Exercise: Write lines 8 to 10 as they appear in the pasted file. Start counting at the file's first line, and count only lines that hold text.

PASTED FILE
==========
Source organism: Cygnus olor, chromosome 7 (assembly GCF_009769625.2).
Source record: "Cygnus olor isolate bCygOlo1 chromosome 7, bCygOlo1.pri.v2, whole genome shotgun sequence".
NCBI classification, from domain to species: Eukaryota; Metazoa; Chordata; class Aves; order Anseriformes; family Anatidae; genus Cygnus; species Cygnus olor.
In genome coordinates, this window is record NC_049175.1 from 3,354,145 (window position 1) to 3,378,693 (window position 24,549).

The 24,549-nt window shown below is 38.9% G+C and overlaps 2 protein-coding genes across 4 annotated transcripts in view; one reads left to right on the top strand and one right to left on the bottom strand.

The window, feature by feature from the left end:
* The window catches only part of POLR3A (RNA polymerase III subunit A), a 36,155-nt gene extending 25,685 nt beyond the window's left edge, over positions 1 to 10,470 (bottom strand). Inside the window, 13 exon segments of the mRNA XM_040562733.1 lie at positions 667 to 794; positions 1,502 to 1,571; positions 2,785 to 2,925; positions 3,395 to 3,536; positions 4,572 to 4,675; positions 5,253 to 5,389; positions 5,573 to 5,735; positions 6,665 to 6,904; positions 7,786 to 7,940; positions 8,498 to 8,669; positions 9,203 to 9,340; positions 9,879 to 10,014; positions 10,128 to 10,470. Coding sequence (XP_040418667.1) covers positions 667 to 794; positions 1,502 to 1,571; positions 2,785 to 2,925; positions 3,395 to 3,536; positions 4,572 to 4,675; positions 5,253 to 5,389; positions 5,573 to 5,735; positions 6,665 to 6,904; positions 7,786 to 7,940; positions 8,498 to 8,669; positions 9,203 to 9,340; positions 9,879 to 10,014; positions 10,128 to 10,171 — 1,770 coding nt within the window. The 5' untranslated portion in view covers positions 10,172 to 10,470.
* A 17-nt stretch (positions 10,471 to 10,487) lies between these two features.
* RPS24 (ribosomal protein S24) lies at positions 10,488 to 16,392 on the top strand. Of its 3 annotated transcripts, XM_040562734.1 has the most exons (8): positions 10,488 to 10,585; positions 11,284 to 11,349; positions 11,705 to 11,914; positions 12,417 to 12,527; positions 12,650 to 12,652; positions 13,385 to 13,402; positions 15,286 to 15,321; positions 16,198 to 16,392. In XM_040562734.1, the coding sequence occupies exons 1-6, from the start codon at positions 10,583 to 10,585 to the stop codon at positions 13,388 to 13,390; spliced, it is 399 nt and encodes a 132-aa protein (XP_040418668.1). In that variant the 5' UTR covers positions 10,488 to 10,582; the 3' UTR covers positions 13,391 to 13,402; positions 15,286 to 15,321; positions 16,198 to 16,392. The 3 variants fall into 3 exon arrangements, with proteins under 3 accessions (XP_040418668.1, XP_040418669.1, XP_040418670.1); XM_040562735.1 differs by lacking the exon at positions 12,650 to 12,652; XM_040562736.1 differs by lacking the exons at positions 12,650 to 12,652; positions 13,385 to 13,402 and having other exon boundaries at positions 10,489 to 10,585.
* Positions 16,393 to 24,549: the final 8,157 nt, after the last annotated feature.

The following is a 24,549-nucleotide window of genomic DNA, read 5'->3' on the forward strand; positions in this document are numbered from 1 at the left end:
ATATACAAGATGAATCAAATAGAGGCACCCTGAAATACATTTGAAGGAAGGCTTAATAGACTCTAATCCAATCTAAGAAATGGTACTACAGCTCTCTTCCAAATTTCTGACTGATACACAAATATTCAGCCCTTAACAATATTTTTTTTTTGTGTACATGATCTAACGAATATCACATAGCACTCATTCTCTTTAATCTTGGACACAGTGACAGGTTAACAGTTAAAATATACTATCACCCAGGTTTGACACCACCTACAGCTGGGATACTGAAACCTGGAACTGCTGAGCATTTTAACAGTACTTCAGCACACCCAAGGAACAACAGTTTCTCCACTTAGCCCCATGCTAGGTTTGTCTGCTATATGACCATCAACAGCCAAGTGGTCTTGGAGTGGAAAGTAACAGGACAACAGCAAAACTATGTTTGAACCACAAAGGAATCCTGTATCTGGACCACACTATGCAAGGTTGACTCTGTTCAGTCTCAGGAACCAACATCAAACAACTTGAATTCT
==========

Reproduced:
* A 17-nt stretch (positions 10,471 to 10,487) lies between these two features.
* RPS24 (ribosomal protein S24) lies at positions 10,488 to 16,392 on the top strand. Of its 3 annotated transcripts, XM_040562734.1 has the most exons (8): positions 10,488 to 10,585; positions 11,284 to 11,349; positions 11,705 to 11,914; positions 12,417 to 12,527; positions 12,650 to 12,652; positions 13,385 to 13,402; positions 15,286 to 15,321; positions 16,198 to 16,392. In XM_040562734.1, the coding sequence occupies exons 1-6, from the start codon at positions 10,583 to 10,585 to the stop codon at positions 13,388 to 13,390; spliced, it is 399 nt and encodes a 132-aa protein (XP_040418668.1). In that variant the 5' UTR covers positions 10,488 to 10,582; the 3' UTR covers positions 13,391 to 13,402; positions 15,286 to 15,321; positions 16,198 to 16,392. The 3 variants fall into 3 exon arrangements, with proteins under 3 accessions (XP_040418668.1, XP_040418669.1, XP_040418670.1); XM_040562735.1 differs by lacking the exon at positions 12,650 to 12,652; XM_040562736.1 differs by lacking the exons at positions 12,650 to 12,652; positions 13,385 to 13,402 and having other exon boundaries at positions 10,489 to 10,585.
* Positions 16,393 to 24,549: the final 8,157 nt, after the last annotated feature.